The entry for counter doesn't actually have a sense numbered 8b, but we'll come back to that.

Then the ety for counter-, prefix includes this gem:
Counter has thus become a living element of the language, capable of entering into new combinations even with words of Germanic origin. It may be prefixed, when required, to almost any substantive expressing action, as motion , counter-motion , current , counter-current , or even to any word in which action or incidence is imputed, as measure , counter-measure , poison , counter-poison . Hence it is often viewed as an independent element, written separately, and practically treated as an adjective: see counter adj.
The sense that the countersink etymology referred to as "8 (b)" is now "g (b)" — I had to haul out my print OED to confirm this.

Moving away from etymologies and just into OED definitions, now: at the entry for counter-, sense 8(b) is:
Like Italian contra-, French contre-, often denoting that which is the counterpart of a thing or person, and hence the duplicate or parallel, the copy or substitute, or that which is the complementary, accessary, or subservient ‘second’ of another, = rear- comb. form, sub- prefix. counter-admiral n., counterdike n., counter-drain n., counter-walk n., counter-warden n. [compare contre-master n.]
So if the "sink" is the conical flare-out, the "counter" could indicate it as the "subservient second" of... the screw itself, to my mind.

But there's also something interesting at 8(a) that I think is worth mentioning:
Forming the opposite member or constituent of anything that has naturally two opposite parts, as counterbalance n., counterfoil n., counterpart n., counterpoise n., counterstock n., countertally n., etc.; or constituting a second thing of the same kind standing opposite, parallel to, or side by side with the original. counter-earth n.; often with notions of balancing, checking, sustaining thrust, or of mutual adaptation, correspondence, etc.; as in countercipher n., counter-copy n., counter-die n., countermark n., counter-seal n., countertype n.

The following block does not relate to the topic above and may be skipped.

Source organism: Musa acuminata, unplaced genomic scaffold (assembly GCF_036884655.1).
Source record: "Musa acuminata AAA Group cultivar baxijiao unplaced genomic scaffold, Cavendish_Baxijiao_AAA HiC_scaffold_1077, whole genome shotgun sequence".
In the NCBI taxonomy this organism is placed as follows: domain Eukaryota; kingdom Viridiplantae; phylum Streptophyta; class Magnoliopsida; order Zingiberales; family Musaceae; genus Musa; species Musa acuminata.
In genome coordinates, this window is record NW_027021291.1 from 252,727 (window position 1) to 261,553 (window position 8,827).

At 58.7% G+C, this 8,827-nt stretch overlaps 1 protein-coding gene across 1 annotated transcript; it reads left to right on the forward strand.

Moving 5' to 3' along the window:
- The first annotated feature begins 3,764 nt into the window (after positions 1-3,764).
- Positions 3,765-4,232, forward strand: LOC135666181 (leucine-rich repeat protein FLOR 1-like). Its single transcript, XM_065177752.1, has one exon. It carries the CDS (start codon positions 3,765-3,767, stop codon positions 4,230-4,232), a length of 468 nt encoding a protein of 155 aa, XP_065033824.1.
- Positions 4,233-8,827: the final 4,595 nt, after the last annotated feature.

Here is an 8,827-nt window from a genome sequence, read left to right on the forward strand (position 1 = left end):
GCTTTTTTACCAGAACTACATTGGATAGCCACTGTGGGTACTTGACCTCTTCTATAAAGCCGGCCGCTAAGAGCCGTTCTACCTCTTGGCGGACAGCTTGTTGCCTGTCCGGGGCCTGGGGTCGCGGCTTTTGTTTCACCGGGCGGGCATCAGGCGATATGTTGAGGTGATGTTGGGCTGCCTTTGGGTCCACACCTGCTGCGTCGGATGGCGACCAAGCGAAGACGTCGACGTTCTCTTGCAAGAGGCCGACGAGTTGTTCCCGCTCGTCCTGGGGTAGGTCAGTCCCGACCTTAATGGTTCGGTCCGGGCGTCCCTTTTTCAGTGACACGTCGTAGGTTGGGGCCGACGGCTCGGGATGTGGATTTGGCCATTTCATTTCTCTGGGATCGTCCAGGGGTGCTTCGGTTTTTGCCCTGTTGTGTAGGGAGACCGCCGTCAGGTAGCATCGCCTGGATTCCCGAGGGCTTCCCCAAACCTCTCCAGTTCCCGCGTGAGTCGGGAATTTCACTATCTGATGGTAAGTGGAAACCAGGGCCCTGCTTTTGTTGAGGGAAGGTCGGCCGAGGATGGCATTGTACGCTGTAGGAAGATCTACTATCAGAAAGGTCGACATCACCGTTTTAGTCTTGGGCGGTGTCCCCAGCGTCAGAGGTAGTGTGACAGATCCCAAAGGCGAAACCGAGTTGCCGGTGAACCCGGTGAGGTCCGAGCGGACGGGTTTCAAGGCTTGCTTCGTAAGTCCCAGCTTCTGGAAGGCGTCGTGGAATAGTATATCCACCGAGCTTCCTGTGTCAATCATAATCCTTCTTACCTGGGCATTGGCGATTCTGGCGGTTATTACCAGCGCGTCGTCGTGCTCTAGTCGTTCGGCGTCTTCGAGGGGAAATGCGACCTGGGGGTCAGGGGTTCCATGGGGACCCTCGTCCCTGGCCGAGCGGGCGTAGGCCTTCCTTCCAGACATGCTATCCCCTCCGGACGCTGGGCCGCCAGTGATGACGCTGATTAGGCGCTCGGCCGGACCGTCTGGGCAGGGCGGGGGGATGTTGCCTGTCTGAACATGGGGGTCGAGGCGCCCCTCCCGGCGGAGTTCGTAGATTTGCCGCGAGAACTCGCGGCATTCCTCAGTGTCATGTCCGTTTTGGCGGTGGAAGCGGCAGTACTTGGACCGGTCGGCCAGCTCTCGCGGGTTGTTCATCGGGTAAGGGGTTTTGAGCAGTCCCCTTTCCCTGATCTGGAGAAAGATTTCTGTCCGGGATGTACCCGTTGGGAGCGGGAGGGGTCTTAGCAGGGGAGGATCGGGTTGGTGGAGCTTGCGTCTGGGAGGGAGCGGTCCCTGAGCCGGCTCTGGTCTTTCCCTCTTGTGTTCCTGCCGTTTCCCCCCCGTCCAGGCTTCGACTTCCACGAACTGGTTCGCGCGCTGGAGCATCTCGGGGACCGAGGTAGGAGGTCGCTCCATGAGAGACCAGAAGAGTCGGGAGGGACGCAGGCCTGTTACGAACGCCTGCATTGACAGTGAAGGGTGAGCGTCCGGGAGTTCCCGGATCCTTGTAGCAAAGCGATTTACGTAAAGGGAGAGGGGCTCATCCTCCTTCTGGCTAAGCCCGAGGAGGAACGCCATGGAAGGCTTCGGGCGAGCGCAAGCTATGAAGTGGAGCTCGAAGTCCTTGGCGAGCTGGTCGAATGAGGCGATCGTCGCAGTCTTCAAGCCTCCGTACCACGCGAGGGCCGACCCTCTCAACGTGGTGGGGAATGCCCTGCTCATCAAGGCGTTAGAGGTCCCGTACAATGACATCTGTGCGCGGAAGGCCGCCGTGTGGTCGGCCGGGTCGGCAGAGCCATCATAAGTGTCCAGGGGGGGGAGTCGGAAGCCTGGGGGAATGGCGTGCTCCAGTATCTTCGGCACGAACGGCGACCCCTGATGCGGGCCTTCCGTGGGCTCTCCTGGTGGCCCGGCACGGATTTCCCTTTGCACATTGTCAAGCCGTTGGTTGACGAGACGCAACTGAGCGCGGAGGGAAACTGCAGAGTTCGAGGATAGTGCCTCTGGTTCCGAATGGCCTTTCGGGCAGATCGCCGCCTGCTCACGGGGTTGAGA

I really appreciate the "mutual adaptation" idea here: the sink-flare is adapted to the conical flare of the screw, which itself has a flat/planar head to adapt it to the planar surface it is being sunk into.
posted by xueexueg at 5:40 PM on December 12, 2022 [24 favorites]

I've always assumed the "counter" is in the sense of "against". Now that I look, Chambers defines the "counter-" "combining form" as meaning "Signifying against". With "ORIGIN: Anglo-Fr countre, OFr contre, from L contrā against."

I never really thought through how that worked with sinking, but I guess like "sinking the hole against the wood" or "against - opposing - where the screw would normally be, above the wood".
posted by fabius at 5:09 AM on December 13, 2022

I do know it's not because of the angle of the countersink - the term counterbored is used when a similar thing is done, but where you are creating a large diameter section at the top of the hole to accommodate recessing a bolt that has a round head with parallel sides so the top of the bolt sits flush with whatever it's being recessed into.
posted by dg at 10:47 PM on December 13, 2022 [1 favorite]

The countersink bit is the tool you use to drill pilot holes for countersunk screws

You might have that the wrong way round. Countersink bits are quite bad at finding centre, so they're used after you drill the pilot
posted by scruss at 8:54 AM on December 18, 2022

^ this is more correct, technically and practically.
My use of woodworking terminology is as loose as my joinery.
posted by snuffleupagus at 9:52 PM on January 11

I use those bits with collars that go around a regular bit to drill the pilot and countersink at once.
posted by any portmanteau in a storm at 11:21 AM on January 12